Under the Privacy Act, there will be an obligation to disclose information about candidates if they request this be provided to them. However, there is an exception that applies where disclosure would unreasonably impact on the privacy of other individuals (i.e., it would disclose the opinions of the person who gave the reference). To avoid disputes with candidates around this matter, we recommend ensuring a candidate has a clear understanding of who the business is speaking to about them and has consented to this process. You should also ensure that you are requesting relevant information from their references; focusing on aspects such as their skills, ability in the role and experience.

3. Does the employee have any pre-existing injuries or conditions, injuries or illness?

A pre-employment medical assessment will not be necessary (or reasonable) for every hire, however the employer may reasonably ask certain candidates to disclose pre-existing injuries or relevant conditions that may impact their ability to perform the role safely. Asking a candidate for this information will likely be more reasonable where there is a direct correlation to the work being performed – for example, where the work is being performed in a high risk setting such as operating certain machinery or working with dangerous materials. 

However, an individual simply disclosing an injury or illness will not necessarily mean they will be ineligible for the role. The business will then need to consider, likely with the assistance of further medical advice, whether there are reasonable adjustments that can be made to accommodate the individual in the role and whether they can perform the inherent requirements of the role. It is unlawful to discriminate against an individual on the basis of their condition where this will not impact their ability to perform the role, or reasonable adjustments could be made.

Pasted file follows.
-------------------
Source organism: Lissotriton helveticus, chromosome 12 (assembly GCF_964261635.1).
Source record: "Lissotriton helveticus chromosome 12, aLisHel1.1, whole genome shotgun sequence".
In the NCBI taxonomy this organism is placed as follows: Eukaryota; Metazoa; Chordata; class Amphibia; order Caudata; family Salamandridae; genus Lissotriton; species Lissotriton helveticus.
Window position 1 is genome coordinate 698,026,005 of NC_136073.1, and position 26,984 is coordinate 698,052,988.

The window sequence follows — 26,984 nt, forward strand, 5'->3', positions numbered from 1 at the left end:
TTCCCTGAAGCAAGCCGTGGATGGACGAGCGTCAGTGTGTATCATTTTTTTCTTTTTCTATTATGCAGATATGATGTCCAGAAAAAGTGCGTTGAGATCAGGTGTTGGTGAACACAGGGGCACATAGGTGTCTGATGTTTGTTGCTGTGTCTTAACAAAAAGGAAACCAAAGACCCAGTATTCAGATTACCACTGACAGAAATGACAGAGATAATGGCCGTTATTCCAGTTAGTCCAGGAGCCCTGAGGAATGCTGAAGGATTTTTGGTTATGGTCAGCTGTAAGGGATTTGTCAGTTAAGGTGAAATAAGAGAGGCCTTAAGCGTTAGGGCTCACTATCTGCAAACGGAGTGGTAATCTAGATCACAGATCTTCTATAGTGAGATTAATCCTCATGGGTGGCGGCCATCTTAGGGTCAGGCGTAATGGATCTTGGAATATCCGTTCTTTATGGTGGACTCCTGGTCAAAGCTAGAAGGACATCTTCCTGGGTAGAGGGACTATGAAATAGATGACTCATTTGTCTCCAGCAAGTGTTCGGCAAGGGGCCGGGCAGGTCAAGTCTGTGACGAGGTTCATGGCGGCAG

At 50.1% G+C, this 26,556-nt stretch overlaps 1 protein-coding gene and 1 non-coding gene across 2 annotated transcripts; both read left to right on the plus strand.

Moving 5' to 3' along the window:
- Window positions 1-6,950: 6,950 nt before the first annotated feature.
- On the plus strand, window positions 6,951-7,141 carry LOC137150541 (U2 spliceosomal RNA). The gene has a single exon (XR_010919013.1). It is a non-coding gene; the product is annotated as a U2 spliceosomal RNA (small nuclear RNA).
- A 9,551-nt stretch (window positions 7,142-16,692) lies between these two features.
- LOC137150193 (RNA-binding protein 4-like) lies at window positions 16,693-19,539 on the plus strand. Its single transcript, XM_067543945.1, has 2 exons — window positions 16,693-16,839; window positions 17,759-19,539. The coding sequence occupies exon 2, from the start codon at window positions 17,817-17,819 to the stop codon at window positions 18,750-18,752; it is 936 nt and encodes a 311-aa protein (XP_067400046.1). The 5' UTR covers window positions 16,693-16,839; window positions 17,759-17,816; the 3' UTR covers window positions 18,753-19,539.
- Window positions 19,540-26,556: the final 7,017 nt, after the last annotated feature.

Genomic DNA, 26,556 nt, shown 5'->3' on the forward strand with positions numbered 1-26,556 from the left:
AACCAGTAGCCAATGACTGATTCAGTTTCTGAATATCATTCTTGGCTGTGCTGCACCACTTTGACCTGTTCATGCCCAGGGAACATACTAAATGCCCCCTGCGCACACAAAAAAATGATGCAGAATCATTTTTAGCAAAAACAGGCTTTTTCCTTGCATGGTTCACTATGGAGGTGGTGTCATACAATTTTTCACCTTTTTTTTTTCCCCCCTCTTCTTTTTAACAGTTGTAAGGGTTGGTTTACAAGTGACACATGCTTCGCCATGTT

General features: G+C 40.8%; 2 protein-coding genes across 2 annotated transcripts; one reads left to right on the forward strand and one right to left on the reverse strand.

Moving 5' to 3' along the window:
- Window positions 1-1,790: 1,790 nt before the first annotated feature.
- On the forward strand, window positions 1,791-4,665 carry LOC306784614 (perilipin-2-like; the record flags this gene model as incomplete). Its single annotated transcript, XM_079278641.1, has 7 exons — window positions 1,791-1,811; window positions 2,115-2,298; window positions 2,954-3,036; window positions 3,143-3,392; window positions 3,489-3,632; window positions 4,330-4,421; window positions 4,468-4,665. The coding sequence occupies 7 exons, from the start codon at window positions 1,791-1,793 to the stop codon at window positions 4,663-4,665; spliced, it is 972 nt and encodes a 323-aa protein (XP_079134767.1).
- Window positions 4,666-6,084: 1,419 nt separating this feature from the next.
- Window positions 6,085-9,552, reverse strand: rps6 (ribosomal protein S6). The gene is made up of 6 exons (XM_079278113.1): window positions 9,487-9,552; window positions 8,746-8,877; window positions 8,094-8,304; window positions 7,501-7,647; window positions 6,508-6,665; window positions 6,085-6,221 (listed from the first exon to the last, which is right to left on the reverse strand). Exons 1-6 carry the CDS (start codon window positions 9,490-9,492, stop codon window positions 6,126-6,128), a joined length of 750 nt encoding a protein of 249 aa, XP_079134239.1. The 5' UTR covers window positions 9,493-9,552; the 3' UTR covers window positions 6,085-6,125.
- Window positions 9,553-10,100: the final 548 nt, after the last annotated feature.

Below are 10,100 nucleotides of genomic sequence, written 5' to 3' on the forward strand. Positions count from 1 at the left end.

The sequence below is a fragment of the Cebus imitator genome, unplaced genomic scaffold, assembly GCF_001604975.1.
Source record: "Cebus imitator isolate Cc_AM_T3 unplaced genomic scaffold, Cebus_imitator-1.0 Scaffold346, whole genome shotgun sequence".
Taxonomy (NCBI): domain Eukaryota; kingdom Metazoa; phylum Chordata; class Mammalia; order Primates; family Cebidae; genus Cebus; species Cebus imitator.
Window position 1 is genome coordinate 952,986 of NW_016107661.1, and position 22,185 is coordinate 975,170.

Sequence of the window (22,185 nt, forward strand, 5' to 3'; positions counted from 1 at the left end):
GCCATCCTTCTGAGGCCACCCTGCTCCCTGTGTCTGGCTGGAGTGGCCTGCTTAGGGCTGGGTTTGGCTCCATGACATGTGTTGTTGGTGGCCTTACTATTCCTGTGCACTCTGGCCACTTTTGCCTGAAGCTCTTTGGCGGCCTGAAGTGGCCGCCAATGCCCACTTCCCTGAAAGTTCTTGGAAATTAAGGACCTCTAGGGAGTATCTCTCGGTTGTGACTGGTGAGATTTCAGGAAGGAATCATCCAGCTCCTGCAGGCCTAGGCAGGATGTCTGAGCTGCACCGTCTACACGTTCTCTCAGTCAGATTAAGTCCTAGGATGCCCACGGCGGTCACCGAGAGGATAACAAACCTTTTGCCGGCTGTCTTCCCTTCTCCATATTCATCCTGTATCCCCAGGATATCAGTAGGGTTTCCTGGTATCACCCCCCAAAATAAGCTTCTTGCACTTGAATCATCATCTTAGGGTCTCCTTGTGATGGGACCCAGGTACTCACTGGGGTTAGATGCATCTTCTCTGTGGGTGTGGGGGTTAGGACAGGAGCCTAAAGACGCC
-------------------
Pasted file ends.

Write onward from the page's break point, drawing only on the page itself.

In some states such as Victoria, an employee who does not disclose a pre-existing condition and who suffers an exacerbation in the course of their employment, may not be entitled to workers compensation. An employer will only be able to rely on this section of the Workplace Injury Rehabilitation and Compensation Act 2013 (VIC) (WIRC Act) if they strictly adhere to the requirements of section 41 of Act. These requirements include that an employer must, in writing, prior to commencement of employment:

 

  • Ask the employee to disclose any pre existing injury/disease; and
  • Refer the employee to the WIRC Act which states that a failure by the employee to disclose would disentitle them to compensation

4. Can the employee provide up to date personal information such as contact details and qualifications?